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Obscure law shields vaccine manufactures from liability: National Vaccine Injury Compensation Program pays out billions
November 17, 2014  //  By:   //  Health & Science, Legal  //  Comments are off

by Carol Thompson

An obscure government program shields vaccine manufacturers from lawsuits when the vaccines they produce result in injury or death. Instead, the government handles claims and determines who is eligible for compensation.

The National Vaccine Injury Compensation Program (VICP), administered under the U.S. Department of Health and Health and Human Services, has paid out billions of dollars to those who have suffered damage or have lost a family member from vaccinations.

Since the National Vaccine Injury Compensation Program (VICP) began paying out claims in 1989, there have been 3,812 compensation awards. The awards total more than $2.8 billion and more than $118.6 million has been paid for legal fees. The Department of Health and Human Services states that over 9,800 vaccine injury claims have been dismissed, or two-thirds.
In the early 1980s, news reports of serious side effects from the DTP (diphtheria, tetanus, pertussis) vaccine caused some to question the safety of the vaccine. Parents began filing many lawsuits against vaccine companies, doctors, and nurses. Some vaccine companies decided to stop making vaccines, which created vaccine shortages and threatened the nation’s health, according to the government website.

The VICP was established to ensure an adequate supply of vaccines, stabilize vaccine costs, and establish and maintain an accessible and efficient forum for individuals found to be injured by certain vaccines. The VICP is a no-fault alternative to the traditional tort system for resolving vaccine injury claims that provides compensation to people found to be injured by certain vaccines. The U. S. Court of Federal Claims decides who will be paid.

Unlike civil court, there are no punitive damages awarded under the VICP and compensation for pain and suffering or death from vaccines are capped at $250,000.
A Vaccine Injury Compensation Trust Fund provides funding for the VICP to compensate vaccine-related injury or death claims for covered vaccines administered on or after October 1, 1988, and is funded by a 75-cent excise tax on vaccines recommended by the Centers for Disease Control and Prevention for routine administration to children. The excise tax is imposed on each dose of a vaccine for each disease prevented, hence, if one vaccine prevents three diseases the tax would be $2.25.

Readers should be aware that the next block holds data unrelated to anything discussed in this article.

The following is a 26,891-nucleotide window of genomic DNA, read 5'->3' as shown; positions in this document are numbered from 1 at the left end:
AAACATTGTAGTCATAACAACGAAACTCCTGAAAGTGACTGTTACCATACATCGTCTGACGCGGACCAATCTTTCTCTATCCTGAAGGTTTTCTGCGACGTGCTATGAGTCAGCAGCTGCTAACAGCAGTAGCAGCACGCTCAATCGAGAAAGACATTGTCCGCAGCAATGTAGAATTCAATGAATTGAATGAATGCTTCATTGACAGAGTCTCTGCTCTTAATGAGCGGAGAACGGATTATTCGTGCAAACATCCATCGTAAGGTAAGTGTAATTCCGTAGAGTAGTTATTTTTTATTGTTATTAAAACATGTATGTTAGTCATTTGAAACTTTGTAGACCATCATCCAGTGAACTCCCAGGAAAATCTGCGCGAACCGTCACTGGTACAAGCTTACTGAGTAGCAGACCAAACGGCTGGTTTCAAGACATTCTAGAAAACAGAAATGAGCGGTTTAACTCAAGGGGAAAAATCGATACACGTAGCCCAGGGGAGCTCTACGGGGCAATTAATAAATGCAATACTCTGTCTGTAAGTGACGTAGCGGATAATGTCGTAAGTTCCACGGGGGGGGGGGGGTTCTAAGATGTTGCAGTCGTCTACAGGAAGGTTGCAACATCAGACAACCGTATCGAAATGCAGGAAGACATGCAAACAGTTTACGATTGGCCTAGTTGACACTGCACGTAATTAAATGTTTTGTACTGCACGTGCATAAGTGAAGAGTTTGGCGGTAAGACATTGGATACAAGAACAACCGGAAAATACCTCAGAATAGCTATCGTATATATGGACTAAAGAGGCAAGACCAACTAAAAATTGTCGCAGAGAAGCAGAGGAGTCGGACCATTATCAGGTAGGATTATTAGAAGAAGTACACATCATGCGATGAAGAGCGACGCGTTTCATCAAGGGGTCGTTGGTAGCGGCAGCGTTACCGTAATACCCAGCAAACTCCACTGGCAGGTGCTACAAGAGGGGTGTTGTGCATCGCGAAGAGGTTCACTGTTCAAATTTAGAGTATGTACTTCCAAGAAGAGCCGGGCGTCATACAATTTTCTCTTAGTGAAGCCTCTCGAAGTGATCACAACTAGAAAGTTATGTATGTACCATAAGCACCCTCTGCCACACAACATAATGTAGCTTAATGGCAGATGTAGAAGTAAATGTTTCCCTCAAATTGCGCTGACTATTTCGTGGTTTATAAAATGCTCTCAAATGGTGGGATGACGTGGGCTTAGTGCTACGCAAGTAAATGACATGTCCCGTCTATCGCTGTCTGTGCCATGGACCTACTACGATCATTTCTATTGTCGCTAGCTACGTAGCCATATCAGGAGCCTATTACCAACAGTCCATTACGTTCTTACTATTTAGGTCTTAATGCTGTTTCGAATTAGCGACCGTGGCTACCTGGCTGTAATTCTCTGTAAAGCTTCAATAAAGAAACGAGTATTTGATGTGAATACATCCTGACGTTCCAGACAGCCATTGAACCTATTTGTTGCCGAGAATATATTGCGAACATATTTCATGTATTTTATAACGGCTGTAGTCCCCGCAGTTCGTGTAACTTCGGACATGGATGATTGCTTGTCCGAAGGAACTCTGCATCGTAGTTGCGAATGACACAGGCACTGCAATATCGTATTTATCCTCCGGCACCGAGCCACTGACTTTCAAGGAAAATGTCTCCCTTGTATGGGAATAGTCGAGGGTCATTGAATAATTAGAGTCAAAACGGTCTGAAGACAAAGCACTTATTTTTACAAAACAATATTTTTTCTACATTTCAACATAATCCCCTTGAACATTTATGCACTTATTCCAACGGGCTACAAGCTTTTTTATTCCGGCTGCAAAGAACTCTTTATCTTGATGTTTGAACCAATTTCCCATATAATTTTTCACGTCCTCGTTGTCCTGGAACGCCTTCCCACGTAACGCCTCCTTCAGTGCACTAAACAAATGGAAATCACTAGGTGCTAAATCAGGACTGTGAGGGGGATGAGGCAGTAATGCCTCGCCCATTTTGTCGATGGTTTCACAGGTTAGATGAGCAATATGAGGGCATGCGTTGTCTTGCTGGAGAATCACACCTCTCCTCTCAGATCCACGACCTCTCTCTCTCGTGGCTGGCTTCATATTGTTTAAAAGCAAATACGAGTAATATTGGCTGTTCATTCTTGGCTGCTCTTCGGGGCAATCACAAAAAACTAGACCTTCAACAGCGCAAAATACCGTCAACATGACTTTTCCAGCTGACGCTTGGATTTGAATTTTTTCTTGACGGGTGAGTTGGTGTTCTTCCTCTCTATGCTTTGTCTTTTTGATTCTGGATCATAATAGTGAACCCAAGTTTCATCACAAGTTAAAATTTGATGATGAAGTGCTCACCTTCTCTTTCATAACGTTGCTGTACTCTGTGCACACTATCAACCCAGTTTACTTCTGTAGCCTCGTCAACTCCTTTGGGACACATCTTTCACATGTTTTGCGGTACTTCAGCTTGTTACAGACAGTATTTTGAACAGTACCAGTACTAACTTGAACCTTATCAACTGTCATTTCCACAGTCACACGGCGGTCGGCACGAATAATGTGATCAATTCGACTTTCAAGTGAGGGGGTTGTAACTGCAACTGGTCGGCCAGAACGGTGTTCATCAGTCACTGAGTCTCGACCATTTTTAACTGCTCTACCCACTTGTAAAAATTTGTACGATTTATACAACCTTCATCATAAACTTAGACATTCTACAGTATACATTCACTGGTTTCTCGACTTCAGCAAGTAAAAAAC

According to the Nov. 14  report, there were 3,291 claims filed for injury as the result of the DTP (diphtheria, tetanus, whole cell pertussis) and 696 claims for death since the program began, for a total of 3,987 claims. Of those,  1,270 were compensated and 2,705 were dismissed.
Claims for injury or death for influenza shots are also high, according to the program statistics. Most recently, a Florida mother has claimed her daughter suffers from paralysis following a flu shot given last November, when the child was nine years old.
Carla Grivna, mother of the child, said the flu shot caused a rare viral infection of the brain known as Acute Disseminated Encephalomyelitis (ADEM). Her daughter Marysue is bedridden and has lost most of her vocabulary.
ADEM is a rare inflammatory demyelinating disease of the central nervous system. It is thought to be an autoimmune disorder in which the body’s immune system mistakenly attacks its own brain tissue, triggered by an environmental stimulus in genetically susceptible individuals, according to the Transverse Myelitis Association.  More often it is believed to be triggered by a response to an infection or to a vaccination.  For this reason, ADEM is sometimes referred to as post-infectious or post-immunization acute disseminated encephalomyelitis.
Should a complaint filed with VICP be denied, only then can a civil lawsuit be filed.
Image: CDC Global Health
About the Author :

Carol Thompson is a veteran investigative reporter residing in central New York. She spent 23 years with a local newspaper, The Valley News, before leaving for the Syracuse New Times, and now, VNN. Thompson has won dozens of first-place awards for investigative reporting and was the 2006 recipient of the Syracuse Press Club’s prestigious Selwyn Kershaw Professional Standards Award. Thompson’s reporting has resulted in the arrest of public officials and has prompted policy changes. She uncovered two money laundering schemes that traveled the globe and resulted in the indictments of several developers.

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